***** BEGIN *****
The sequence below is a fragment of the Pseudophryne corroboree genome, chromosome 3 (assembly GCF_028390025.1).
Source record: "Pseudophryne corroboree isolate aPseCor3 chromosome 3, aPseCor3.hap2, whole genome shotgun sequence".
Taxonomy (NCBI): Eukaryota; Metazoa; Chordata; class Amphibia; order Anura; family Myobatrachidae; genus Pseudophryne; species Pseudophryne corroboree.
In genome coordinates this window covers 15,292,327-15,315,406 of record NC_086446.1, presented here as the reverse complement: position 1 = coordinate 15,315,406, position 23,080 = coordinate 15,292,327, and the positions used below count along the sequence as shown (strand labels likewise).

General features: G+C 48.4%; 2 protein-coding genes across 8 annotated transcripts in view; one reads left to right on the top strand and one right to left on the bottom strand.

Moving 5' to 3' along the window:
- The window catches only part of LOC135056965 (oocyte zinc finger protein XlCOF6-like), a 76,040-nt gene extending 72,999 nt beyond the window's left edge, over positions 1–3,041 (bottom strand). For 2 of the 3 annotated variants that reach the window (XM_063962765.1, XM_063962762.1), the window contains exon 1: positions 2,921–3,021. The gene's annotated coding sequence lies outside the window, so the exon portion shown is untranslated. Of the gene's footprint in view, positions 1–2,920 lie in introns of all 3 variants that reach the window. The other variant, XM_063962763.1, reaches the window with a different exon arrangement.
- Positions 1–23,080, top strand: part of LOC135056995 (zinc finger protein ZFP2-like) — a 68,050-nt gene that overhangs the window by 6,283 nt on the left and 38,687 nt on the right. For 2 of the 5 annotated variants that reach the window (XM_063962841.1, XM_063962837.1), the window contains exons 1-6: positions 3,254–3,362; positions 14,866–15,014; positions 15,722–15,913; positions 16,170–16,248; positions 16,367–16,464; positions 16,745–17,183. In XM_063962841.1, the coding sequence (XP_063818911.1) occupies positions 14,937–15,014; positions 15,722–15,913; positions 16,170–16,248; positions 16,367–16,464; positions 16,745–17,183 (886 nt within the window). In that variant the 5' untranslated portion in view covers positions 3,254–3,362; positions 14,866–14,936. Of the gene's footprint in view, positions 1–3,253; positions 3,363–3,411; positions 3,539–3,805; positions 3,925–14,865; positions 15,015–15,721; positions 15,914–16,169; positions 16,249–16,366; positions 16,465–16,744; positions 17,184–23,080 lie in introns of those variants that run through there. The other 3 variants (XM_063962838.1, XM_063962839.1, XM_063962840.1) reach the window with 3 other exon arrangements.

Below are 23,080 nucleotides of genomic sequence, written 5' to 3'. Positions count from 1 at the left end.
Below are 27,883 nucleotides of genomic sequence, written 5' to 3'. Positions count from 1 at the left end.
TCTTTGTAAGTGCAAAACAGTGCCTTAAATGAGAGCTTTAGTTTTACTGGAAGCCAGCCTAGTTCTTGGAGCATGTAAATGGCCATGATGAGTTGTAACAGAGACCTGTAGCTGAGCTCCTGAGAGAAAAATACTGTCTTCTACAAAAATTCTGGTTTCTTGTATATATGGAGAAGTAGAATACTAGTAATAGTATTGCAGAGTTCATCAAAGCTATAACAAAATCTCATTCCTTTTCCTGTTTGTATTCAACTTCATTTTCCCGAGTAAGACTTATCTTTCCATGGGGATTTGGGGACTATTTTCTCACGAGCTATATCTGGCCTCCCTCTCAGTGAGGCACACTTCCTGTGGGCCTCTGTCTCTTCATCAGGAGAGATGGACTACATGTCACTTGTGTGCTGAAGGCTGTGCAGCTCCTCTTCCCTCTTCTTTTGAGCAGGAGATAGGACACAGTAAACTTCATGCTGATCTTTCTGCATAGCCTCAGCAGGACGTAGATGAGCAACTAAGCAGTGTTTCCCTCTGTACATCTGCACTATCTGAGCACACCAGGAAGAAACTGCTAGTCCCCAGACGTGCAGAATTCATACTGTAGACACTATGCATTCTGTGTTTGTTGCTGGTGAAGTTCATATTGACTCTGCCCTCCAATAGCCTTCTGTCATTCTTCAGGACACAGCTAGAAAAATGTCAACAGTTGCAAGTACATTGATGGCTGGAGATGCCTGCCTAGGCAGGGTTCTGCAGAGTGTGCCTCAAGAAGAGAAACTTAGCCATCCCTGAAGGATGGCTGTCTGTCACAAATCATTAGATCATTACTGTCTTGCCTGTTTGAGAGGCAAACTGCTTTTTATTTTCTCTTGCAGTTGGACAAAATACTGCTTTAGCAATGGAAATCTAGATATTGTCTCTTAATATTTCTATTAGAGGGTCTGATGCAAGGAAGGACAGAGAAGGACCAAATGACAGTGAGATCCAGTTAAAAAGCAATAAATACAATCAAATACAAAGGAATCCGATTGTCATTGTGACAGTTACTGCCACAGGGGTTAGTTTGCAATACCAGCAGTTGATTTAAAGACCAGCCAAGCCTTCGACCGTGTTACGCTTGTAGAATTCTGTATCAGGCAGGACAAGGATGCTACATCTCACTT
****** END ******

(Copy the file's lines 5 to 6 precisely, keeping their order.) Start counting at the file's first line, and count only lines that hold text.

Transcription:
General features: G+C 48.4%; 2 protein-coding genes across 8 annotated transcripts in view; one reads left to right on the top strand and one right to left on the bottom strand.

Moving 5' to 3' along the window: